Charles R. Goulding and Preeti Sulibhavi suggest 3D printing could greatly aid the progress of cobots.
Cobots or collaborative robots have been enjoying increasing sales growth related to labor shortages, rising labor costs and the drive for automation. In 2021, the cobot market saw a 40% growth in sales and most analysts predict that by 2026 the cobot industry will be valued at over US$2B.
Destaco, which was originally the Detroit Stamping Company is a business unit of Dover Corporation (Dover) and has been a long-standing manufacturer of end-of-arm affecters, long before the robot age.
In fact, Destaco was an existing business unit of Dover when I joined the company in 1977, over 40 years ago. The new cobot tooling portfolio includes the following tools:
We have previously written about the synergy between cobots and 3D printing. The more cobot tooling that is available increases cobot utility and increases the demand for cobots.
Destaco’s portfolio of cobot tooling for applications employs small payload cobots. The tooling is designed for gripping, palletizing, machine tending, tool changing, and tool extension applications up to 10 kg payloads.
Destaco offers kits that feature user-selected accessories, along with the hardware and tools needed for installation. The tooling is compatible with cobots that have an ISO 9409-1-50-4-M6 end-of-arm mounting pattern. Blank robot and tool plates are offered for users who want to use their own mounting patterns.
It is inherently obvious that 3D printing is a good fit for cobot design and development. End-effectors for cobots are a perfect 3D printed application. It has been utilized in various verticals including the food, manufacturing, hospitality, and healthcare industries.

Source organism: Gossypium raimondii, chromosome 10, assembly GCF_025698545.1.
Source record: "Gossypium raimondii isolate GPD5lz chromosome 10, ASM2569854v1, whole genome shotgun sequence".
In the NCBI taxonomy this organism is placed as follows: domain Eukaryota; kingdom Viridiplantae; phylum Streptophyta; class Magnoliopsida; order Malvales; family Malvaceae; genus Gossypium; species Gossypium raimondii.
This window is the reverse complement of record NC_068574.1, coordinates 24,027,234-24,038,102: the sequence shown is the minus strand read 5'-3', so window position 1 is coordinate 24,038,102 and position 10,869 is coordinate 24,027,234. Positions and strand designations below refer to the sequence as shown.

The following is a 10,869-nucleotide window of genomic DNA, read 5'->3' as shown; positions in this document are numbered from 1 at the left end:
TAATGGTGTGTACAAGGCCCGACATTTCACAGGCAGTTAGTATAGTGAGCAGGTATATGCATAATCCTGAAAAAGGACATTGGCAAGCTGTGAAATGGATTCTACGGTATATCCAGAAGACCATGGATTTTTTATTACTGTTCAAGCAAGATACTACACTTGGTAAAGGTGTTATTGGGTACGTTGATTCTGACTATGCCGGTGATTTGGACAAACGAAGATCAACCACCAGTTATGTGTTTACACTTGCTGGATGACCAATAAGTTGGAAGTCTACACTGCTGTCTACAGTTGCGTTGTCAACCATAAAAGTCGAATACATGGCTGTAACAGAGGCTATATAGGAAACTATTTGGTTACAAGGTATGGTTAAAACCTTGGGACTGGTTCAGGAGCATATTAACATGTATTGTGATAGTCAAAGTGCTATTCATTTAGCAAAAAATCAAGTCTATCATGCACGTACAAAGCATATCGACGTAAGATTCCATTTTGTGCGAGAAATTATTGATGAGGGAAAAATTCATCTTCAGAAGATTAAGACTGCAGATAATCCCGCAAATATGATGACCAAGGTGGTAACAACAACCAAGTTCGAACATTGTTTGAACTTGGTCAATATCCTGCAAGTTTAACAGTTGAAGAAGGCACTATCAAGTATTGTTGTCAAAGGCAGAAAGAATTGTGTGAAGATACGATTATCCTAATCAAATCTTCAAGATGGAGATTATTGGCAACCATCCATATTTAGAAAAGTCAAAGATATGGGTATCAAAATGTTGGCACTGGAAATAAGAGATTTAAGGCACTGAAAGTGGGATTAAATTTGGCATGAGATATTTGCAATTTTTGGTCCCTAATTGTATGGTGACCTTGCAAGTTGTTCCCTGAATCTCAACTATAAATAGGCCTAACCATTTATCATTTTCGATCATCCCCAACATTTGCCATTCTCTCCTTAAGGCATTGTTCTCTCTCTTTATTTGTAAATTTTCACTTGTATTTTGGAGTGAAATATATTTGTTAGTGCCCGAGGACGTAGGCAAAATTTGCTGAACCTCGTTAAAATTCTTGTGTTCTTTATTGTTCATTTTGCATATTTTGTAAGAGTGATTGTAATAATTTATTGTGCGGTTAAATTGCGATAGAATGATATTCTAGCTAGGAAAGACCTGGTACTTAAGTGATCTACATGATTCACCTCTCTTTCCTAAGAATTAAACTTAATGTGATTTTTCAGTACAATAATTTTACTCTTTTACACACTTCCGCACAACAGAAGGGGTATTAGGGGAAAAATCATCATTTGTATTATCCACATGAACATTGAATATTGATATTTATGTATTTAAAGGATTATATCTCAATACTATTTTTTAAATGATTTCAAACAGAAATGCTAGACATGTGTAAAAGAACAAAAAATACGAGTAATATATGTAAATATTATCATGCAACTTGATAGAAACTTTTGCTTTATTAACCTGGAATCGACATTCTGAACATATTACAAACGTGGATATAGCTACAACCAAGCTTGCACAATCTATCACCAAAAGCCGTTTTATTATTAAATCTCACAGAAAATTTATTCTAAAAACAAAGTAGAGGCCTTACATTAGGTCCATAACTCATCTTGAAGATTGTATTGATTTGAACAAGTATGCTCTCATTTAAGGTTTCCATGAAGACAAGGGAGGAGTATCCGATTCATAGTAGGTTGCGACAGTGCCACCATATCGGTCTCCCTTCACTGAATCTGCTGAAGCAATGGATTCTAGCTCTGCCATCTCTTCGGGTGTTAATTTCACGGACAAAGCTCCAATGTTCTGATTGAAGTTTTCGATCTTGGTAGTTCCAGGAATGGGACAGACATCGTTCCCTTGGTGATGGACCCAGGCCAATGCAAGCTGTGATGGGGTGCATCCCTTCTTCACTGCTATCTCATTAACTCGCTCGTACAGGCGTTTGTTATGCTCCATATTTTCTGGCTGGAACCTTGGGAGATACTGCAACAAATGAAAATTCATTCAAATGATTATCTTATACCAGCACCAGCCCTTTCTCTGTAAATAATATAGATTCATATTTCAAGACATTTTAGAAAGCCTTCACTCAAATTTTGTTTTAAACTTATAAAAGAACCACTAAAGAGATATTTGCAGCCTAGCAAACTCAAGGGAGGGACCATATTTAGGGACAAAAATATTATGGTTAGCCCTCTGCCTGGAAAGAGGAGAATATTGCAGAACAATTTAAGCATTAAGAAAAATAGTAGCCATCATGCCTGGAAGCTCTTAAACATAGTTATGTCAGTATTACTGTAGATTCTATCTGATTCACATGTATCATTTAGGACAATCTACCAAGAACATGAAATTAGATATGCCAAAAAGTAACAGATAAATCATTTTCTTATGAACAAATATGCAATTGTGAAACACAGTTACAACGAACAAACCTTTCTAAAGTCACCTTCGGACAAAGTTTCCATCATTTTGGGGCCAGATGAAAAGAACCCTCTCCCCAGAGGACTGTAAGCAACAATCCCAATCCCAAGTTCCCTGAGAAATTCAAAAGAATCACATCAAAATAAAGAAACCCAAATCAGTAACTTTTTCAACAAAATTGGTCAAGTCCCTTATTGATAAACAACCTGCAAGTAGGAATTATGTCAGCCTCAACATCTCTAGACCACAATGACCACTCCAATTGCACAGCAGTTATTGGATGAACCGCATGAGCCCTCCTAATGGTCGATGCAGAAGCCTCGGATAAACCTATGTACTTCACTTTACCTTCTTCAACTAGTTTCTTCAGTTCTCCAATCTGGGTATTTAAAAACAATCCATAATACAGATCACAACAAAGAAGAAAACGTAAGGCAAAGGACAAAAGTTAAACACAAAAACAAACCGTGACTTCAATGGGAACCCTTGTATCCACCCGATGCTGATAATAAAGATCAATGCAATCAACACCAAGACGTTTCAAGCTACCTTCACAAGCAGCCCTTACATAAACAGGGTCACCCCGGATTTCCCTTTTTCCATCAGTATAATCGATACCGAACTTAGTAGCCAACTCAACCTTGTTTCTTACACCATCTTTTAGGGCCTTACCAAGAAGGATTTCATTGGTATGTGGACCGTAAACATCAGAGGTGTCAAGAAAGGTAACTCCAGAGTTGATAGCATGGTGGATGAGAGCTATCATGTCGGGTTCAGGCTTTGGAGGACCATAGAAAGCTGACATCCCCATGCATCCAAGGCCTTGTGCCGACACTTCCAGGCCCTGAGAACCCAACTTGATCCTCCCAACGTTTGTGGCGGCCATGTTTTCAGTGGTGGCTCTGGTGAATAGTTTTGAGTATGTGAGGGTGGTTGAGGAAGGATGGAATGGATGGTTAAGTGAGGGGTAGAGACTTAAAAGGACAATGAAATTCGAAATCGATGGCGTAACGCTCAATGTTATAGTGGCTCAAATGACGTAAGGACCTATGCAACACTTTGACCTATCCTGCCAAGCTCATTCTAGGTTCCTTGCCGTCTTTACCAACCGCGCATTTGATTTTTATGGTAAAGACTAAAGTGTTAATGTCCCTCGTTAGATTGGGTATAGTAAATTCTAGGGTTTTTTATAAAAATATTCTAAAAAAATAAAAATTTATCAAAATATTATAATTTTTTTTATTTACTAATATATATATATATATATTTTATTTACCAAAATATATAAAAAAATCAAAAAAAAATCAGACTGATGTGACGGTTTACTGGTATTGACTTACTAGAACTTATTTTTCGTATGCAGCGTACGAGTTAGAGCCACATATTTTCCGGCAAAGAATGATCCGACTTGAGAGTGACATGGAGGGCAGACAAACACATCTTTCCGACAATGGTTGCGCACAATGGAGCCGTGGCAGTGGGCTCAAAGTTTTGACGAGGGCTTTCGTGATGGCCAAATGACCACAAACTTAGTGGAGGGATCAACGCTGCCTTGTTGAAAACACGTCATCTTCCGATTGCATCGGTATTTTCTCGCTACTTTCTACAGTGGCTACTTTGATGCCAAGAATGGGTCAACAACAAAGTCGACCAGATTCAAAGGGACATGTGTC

At Thyssenkrupp Bilstein’s, Hamilton, Ohio production plant, the facility’s piston rod and valve cell illustrate how cobots and 3D printers are working together to automate the manufacturing industry. 3D printers are fabricating the hardware that is vital to proper cobot functioning, and the cobots are doing the work of humans, who can now focus on more higher-level tasks.
The Research & Development Tax Credit
The now permanent Research and Development (R&D) Tax Credit is available for companies developing new or improved products, processes and/or software.
3D printing can help boost a company’s R&D Tax Credits. Wages for technical employees creating, testing and revising 3D printed prototypes can be included as a percentage of eligible time spent for the R&D Tax Credit. Similarly, when used as a method of improving a process, time spent integrating 3D printing hardware and software counts as an eligible activity. Lastly, when used for modeling and preproduction, the costs of filaments consumed during the development process may also be recovered.
Whether it is used for creating and testing prototypes or for final production, 3D printing is a great indicator that R&D Credit eligible activities are taking place. Companies implementing this technology at any point should consider taking advantage of R&D Tax Credits.
It’s nice to see a long-time metal stamping company grow by innovating to help the robot industry to further its growth.